At my monthly visit with my oncologist last week we discovered that my tumor markers (a blood test that measures the protein my tumor produces) had doubled.  My physician ordered another set of blood tests and scheduled a CT scan.  Unfortunately, the second round of blood work came back and my tumor marker have doubled again.  So it’s now clear that my body is no longer responding to my current chemo regimen.

We thought my only next option was to find a clinical trial in which I could participate.  As my luck would have it, there isn’t a single clinical trial in country for my type of cancer.

So I was confronted with another moment that time stood still.  Could I go to Ruidoso for the baseball tournament this weekend?  Can I go to Canada next month?  Am I out of options?  Do I run to Europe to see what options are there?  Liver transplant in Mexico City?  If I happen to find a clinical trial in South Carolina, who can come with me?

But the good news–and thank goodness there is good news–is that we found another treatment regimen that is an FDA approved chemo that I can get here.  I don’t understand the ins and outs of it yet, but I’ll let you know more of those details once I do.  This is what I do know: the average life expectancy is 20 months.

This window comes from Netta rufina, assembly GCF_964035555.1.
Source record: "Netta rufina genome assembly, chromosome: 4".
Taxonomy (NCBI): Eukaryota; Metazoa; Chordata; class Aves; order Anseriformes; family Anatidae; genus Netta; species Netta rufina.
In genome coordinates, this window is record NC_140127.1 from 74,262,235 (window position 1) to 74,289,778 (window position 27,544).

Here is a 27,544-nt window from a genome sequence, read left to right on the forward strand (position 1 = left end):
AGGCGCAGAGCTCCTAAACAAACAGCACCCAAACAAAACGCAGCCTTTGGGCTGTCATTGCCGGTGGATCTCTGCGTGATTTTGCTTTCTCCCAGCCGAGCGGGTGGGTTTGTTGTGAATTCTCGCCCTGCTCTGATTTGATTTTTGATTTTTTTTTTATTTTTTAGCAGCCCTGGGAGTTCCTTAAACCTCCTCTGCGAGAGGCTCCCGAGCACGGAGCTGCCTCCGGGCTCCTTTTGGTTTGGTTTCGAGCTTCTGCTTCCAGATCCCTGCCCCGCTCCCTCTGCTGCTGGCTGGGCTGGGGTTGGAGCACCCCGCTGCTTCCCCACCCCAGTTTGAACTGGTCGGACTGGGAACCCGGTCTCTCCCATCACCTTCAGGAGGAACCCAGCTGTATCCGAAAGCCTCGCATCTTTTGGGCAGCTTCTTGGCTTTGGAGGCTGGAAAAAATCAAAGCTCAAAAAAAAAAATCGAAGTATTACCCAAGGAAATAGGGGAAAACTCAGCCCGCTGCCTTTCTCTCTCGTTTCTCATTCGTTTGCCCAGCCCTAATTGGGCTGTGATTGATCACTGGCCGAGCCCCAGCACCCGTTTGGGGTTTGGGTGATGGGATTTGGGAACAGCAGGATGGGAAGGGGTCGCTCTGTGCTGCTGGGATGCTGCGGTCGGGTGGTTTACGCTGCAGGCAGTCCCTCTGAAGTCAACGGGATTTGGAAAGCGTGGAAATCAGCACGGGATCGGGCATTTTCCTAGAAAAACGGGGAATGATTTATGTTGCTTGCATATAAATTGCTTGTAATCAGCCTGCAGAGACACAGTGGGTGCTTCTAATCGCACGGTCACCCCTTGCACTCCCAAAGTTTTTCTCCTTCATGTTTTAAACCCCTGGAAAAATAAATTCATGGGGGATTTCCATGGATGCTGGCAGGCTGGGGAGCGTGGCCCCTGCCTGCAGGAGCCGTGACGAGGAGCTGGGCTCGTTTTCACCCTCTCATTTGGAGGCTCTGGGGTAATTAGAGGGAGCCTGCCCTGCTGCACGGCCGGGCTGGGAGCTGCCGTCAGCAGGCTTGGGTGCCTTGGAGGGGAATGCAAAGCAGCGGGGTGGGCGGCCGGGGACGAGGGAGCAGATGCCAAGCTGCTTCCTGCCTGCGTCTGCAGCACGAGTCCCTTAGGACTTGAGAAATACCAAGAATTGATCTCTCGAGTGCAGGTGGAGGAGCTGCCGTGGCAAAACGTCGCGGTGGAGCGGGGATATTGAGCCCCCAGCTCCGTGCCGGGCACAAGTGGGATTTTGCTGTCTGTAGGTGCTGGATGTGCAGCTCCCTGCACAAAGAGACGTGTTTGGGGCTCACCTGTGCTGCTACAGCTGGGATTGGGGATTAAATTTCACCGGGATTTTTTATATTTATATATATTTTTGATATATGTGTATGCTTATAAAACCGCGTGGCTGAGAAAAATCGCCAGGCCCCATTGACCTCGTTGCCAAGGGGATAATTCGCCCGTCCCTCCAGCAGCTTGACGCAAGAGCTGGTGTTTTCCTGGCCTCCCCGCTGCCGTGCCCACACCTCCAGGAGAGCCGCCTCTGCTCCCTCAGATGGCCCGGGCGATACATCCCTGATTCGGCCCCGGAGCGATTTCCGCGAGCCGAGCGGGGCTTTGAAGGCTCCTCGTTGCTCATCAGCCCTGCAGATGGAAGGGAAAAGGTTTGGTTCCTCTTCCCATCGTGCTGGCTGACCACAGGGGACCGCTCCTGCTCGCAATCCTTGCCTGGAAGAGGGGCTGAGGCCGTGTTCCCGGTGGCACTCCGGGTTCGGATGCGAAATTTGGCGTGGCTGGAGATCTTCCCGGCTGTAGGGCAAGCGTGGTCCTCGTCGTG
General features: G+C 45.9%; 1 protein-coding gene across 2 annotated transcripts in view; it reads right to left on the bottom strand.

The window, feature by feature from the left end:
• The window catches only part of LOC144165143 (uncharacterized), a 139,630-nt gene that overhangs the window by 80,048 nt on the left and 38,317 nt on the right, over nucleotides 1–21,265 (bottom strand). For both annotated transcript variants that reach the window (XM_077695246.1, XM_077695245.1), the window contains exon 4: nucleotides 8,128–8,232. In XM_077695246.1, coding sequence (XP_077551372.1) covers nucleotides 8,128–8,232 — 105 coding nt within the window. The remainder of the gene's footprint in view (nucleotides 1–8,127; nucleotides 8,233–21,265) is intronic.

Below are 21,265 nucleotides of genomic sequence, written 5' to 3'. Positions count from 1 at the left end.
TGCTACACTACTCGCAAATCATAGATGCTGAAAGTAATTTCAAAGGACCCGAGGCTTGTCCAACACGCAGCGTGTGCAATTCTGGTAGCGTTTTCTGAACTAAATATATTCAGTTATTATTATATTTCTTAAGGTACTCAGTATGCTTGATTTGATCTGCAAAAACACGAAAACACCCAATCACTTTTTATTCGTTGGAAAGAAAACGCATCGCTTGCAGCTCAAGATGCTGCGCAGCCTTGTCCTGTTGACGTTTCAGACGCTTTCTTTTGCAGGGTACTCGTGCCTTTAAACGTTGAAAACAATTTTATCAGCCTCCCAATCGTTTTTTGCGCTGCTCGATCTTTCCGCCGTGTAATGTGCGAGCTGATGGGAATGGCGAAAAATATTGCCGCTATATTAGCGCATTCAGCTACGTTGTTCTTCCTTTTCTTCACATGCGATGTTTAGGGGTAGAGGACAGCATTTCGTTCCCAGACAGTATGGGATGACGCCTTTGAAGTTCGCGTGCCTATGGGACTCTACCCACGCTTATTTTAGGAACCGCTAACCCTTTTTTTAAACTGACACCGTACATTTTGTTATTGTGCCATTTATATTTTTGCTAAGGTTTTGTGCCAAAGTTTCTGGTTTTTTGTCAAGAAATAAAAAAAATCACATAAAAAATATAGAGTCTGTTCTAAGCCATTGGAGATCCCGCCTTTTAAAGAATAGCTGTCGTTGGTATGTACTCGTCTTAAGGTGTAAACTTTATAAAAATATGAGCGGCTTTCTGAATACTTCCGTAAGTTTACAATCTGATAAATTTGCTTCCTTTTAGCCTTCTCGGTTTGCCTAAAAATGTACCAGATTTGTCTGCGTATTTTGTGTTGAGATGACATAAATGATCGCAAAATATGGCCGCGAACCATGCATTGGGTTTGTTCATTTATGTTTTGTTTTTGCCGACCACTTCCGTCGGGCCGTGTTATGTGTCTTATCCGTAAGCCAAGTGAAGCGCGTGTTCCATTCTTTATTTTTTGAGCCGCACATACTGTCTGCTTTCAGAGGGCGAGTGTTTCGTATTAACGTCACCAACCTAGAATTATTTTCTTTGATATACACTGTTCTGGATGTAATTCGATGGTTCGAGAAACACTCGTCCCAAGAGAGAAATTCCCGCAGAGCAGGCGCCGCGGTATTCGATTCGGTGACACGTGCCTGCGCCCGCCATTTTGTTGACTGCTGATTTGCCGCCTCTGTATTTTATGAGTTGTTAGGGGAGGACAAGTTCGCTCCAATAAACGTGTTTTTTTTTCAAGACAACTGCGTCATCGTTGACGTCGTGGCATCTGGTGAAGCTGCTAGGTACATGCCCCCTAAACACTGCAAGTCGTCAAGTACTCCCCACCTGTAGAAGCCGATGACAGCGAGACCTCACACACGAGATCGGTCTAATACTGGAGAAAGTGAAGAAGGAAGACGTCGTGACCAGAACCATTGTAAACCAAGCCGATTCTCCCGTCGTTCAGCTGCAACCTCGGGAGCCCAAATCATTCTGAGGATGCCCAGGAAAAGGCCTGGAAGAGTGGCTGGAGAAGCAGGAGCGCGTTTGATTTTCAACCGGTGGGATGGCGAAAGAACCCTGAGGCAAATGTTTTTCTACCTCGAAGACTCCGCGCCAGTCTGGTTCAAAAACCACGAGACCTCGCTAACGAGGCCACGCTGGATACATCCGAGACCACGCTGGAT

Now, that might sadden some of you, but it doesn’t sadden me. Not at all.  I’ve been diagnosed for 15 months.  By the time I got diagnosed, I was so sick I felt like I was knocking on Death’s door.  After my fourth round of IV chemo the Grim Reaper was standing behind me.  When I came back from Boston I had no idea how much time I was guaranteed, and I really only lived about six months at a time.  I was terrified that from that moment forward I may never feel “normal” again.  But since then, it’s been quite the contrary.  I’ve felt great!  Look at everything I’ve been able to accomplish, see and experience!

Twenty months buys me the most important gift of all… Time.  Time to research all of the stem cell, polio virus, proton therapy, CBD oil, sage burning, new medicine and old medicine. Time to wait for “options that aren’t even options today” time. Time to love and be loved.  Time to get back to my job which I love, value and appreciate more everyday.  Time to watch more baseball and football.  Time to travel, cook, taste and drink.  More time to kiss my baby and harass my husband.  This is MY time.  And, I will try my damnedest not to take it for granted.